In the city above, the Great Development continued apace. Retail units, high rise housing and office spaces shot up as the old Victorian grime gave way to spearmint-fresh glass, concrete and brushed steel monoliths. It was clean, people noted, it was nice and all the open spaces and cameras made them feel awfully safe. It was a shame to see the old industrial revolutionary factories pulled down, it was a pity that the castle had to pay its own way by covering its walls in video advertising boards; it was worse still that the cathedral was being used for business conferences, motivational speeches and team building exercises that involved rounds of paintball and rope bridge building in the chancel and the nave. Sacrifices had to be made, taxes had to be kept down and investment attracted, otherwise the city would sink into the mire. The authority were very clear on this point. Even when the costs of all the demolitions, all the half-hearted archaeological surveys and the operation to clear up the ghosts had been factored in, the savings and advantages of the Great Development were made clear to all.
Some of the costs were subtler though and less evident at first. It started with tiny details: people got lost on the way to work. They started forgetting things. The older city dwellers especially started to feel a vague, creeping sense of unease amongst all the shiny high sided buildings, like something was watching them and creeping gradually into the spaces they had called their own. The incidents in the city began to get stranger and more pronounced. Some of them were downright alarming. Parents woke their children at midnight on Saturday to take them to the sites of long demolished schools. Boats sailed into the sides of riverside apartments where the docks had once been. Mourners turned up at the cathedral’s graveyard to find all the headstones had been replaced with cheery billboards advertising special offers on corporate lunches. There was a great grumbling amongst the city’s people. they felt lost and ignored, suddenly aware that they might have lost more than just old buildings when all the demolition and construction had taken place. But the Authority’s spokespeople pointed to the science park, to the innovation centre, to the seven story multiplex cinema and explained, slowly and patiently, the benefits of the Development: all the new places to shop, all the new money coming in, al the nice, well spoken and dressed people who had moved into the riverside high rises. These were the markers of a town on the move. The people would soon come around, if only they’d make the effort to see what was being done for them. The city’s people hung their heads, admitted they’d been wrong and set their alarms for 11:30pm on Saturday so their children wouldn’t be late for school.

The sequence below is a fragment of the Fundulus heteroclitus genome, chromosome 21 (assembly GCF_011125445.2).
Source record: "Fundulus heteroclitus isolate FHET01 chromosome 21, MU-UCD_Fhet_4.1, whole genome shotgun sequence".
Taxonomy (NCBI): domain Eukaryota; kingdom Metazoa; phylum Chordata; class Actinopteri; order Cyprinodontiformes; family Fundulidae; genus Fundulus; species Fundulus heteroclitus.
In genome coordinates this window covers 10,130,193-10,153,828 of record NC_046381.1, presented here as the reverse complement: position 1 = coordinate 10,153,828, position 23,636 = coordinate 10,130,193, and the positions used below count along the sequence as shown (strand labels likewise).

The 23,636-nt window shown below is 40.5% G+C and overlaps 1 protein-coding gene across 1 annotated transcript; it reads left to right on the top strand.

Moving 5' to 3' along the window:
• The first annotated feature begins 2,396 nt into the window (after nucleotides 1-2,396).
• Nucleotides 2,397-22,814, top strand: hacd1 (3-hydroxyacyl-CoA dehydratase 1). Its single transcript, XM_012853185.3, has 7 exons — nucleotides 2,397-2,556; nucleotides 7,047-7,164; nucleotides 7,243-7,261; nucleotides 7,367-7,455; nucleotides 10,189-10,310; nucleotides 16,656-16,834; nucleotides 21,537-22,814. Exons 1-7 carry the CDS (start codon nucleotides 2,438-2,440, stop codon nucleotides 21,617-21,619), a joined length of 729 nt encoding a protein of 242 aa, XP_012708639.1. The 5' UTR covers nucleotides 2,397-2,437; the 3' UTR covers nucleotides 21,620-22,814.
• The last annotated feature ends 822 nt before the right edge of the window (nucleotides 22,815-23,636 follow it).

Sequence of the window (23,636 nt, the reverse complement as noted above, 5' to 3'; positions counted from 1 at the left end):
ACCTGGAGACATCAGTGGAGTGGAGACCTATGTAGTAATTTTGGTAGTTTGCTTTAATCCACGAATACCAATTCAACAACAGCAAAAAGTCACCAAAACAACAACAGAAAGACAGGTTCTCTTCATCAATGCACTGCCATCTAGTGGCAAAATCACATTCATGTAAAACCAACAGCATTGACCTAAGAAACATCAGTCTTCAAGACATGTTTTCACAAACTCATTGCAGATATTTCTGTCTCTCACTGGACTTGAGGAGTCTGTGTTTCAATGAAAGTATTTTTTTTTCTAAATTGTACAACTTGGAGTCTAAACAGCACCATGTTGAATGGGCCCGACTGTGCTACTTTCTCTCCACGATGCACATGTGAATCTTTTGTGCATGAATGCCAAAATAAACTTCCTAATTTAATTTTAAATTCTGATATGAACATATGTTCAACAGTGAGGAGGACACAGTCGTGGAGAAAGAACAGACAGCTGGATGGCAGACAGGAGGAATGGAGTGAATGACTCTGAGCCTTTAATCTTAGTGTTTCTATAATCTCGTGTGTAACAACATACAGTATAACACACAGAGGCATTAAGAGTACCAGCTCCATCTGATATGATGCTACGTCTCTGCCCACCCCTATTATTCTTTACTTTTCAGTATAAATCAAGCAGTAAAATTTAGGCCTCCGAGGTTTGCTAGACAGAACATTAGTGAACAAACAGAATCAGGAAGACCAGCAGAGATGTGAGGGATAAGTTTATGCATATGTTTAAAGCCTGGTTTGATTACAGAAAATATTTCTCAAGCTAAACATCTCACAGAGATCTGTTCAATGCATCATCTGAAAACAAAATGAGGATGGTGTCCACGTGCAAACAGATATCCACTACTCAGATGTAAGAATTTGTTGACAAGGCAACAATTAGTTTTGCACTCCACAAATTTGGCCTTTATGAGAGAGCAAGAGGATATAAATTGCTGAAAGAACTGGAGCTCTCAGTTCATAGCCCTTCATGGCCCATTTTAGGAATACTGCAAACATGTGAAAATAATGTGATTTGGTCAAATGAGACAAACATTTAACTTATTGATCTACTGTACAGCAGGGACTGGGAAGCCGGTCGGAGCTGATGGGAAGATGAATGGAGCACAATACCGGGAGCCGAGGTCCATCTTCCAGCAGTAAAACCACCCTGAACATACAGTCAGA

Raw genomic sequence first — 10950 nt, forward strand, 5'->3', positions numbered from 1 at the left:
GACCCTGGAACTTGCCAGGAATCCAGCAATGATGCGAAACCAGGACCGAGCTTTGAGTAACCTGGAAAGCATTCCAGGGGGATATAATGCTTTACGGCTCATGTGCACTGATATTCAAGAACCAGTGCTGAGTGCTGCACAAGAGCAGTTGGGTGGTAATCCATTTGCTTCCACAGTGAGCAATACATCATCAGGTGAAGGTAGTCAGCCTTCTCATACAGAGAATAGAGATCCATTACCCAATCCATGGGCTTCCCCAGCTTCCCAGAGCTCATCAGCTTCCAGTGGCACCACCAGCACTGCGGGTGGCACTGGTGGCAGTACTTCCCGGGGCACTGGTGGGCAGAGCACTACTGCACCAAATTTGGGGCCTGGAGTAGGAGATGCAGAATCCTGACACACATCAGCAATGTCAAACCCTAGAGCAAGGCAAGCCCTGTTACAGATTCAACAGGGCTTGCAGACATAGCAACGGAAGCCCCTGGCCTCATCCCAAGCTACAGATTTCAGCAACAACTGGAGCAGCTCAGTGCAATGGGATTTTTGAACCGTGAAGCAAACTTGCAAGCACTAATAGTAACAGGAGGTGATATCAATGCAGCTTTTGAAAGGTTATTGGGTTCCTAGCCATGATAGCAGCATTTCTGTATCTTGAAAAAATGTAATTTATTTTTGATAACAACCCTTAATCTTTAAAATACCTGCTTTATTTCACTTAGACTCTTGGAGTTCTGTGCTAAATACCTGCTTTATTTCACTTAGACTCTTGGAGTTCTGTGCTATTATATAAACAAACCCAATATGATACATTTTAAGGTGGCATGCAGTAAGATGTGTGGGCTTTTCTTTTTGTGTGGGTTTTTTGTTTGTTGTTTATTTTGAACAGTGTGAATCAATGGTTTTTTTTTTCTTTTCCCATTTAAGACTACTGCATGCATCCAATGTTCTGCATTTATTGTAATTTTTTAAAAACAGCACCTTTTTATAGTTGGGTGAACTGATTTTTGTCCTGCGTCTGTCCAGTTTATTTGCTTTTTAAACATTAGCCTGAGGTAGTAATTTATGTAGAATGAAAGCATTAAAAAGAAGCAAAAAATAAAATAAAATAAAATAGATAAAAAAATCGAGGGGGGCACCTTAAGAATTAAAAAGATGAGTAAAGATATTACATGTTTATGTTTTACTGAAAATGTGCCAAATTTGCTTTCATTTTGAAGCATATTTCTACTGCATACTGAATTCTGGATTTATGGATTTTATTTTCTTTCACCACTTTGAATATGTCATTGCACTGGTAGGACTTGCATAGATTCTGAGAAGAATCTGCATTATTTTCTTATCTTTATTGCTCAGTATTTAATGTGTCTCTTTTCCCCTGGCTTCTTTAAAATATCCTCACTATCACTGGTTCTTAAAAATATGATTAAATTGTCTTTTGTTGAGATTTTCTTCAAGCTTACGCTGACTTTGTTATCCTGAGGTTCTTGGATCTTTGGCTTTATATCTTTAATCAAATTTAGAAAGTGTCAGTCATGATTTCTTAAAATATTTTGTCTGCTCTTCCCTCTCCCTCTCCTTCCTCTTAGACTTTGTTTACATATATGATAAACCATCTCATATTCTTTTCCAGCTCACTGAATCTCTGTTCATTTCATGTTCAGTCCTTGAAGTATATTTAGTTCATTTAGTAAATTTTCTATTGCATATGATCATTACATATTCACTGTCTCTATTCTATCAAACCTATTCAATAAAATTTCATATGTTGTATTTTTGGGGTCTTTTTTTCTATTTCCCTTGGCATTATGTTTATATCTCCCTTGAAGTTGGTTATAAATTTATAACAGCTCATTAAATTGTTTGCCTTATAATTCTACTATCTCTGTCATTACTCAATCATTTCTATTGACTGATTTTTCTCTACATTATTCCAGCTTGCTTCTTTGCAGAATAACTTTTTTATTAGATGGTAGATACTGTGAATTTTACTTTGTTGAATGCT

Down in the tunnels, friendships are forming and alliances are being made. After a lot of scowling and pointed remarks, Jack gets over his initial reticence about Johnson. They are both ex-servicemen and they bond over tales of incompetent NCOs, dirty barracks-room jokes and stories of drunken nights on the town. Kate is pleased to see them getting on so well and cooks enormous bully beef and spam suppers to celebrate. The three of them get roaring drunk on 1945 vintage brandy and play epic games of cribbage, blackjack and gin rummy, regaling each other with gambling stories and joining in uproarious choruses of old parlour songs. The tunnels ring again with the sound of joyous spectral voices. To Jack and Kate it seems that in Johnson they have found a friend who understands what it is to be a ghost, someone to shed a new light on their meagre life below ground, someone to recognise and witness their love. Johnson tells them that they’re a perfect match, a delightful, charming couple. Jack stops eyeing Johnson suspiciously around Kate and starts taking him out on his explorations of the factory chambers. He and Johnson take out tape measures and compasses and start to use their military know-how to produce a huge, sprawling map of the tunnels, which they mark out in charcoal on the top of the occasional table. Kate marvels at how Johnson brings Jack out of himself. Jack enjoys the good-spirited complements that Johnson pays Kate on her dress and demeanour. For his part, Johnson tells Jack and Kate that he is heartily glad of the company after being locked up and rough-housed by the municpals for so long.
As jolly as their new life is though, all three are aware of how quickly things can start to close in them. They know through bitter experience just how swiftly things can turn sour. Jack, Kate and Johnson’s shared plight draws them close together into something like friendship. There are, however, two unspoken rules in their new understanding: no-one questions what it is that keeps the three of them in existence.
And no-one talks about the great darkness in their past.